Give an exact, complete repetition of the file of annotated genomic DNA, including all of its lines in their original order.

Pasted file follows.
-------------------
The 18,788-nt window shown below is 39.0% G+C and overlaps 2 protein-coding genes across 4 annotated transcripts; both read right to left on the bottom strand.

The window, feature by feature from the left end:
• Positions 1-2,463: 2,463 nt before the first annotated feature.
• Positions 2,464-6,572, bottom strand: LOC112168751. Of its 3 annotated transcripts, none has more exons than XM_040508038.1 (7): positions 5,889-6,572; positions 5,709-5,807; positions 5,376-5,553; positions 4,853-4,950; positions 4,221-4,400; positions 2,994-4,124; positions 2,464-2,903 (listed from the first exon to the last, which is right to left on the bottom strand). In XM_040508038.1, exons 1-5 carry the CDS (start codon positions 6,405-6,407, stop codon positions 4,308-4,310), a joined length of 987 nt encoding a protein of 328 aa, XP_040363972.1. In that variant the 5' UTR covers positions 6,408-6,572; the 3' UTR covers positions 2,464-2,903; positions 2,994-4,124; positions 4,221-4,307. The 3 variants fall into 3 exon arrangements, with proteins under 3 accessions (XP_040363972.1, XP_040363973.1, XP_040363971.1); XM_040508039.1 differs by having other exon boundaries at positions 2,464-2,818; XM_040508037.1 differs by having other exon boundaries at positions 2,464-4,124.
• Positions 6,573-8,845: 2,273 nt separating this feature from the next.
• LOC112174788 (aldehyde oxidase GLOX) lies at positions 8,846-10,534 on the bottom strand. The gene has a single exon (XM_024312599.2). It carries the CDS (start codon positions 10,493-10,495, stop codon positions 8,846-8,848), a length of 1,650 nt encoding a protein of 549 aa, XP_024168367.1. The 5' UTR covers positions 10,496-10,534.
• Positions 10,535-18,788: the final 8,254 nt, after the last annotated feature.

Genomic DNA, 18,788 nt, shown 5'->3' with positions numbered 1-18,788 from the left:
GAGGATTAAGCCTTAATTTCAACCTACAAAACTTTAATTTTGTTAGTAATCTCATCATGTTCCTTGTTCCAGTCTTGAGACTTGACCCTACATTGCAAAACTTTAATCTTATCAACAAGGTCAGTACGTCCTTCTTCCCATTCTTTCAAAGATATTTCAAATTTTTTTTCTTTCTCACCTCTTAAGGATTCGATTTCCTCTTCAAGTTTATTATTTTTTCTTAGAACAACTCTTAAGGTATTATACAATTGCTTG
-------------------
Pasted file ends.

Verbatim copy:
The 18,788-nt window shown below is 39.0% G+C and overlaps 2 protein-coding genes across 4 annotated transcripts; both read right to left on the bottom strand.

The window, feature by feature from the left end:
• Positions 1-2,463: 2,463 nt before the first annotated feature.
• Positions 2,464-6,572, bottom strand: LOC112168751. Of its 3 annotated transcripts, none has more exons than XM_040508038.1 (7): positions 5,889-6,572; positions 5,709-5,807; positions 5,376-5,553; positions 4,853-4,950; positions 4,221-4,400; positions 2,994-4,124; positions 2,464-2,903 (listed from the first exon to the last, which is right to left on the bottom strand). In XM_040508038.1, exons 1-5 carry the CDS (start codon positions 6,405-6,407, stop codon positions 4,308-4,310), a joined length of 987 nt encoding a protein of 328 aa, XP_040363972.1. In that variant the 5' UTR covers positions 6,408-6,572; the 3' UTR covers positions 2,464-2,903; positions 2,994-4,124; positions 4,221-4,307. The 3 variants fall into 3 exon arrangements, with proteins under 3 accessions (XP_040363972.1, XP_040363973.1, XP_040363971.1); XM_040508039.1 differs by having other exon boundaries at positions 2,464-2,818; XM_040508037.1 differs by having other exon boundaries at positions 2,464-4,124.
• Positions 6,573-8,845: 2,273 nt separating this feature from the next.
• LOC112174788 (aldehyde oxidase GLOX) lies at positions 8,846-10,534 on the bottom strand. The gene has a single exon (XM_024312599.2). It carries the CDS (start codon positions 10,493-10,495, stop codon positions 8,846-8,848), a length of 1,650 nt encoding a protein of 549 aa, XP_024168367.1. The 5' UTR covers positions 10,496-10,534.
• Positions 10,535-18,788: the final 8,254 nt, after the last annotated feature.

Genomic DNA, 18,788 nt, shown 5'->3' with positions numbered 1-18,788 from the left:
GAGGATTAAGCCTTAATTTCAACCTACAAAACTTTAATTTTGTTAGTAATCTCATCATGTTCCTTGTTCCAGTCTTGAGACTTGACCCTACATTGCAAAACTTTAATCTTATCAACAAGGTCAGTACGTCCTTCTTCCCATTCTTTCAAAGATATTTCAAATTTTTTTTCTTTCTCACCTCTTAAGGATTCGATTTCCTCTTCAAGTTTATTATTTTTTCTTAGAACAACTCTTAAGGTATTATACAATTGCTTG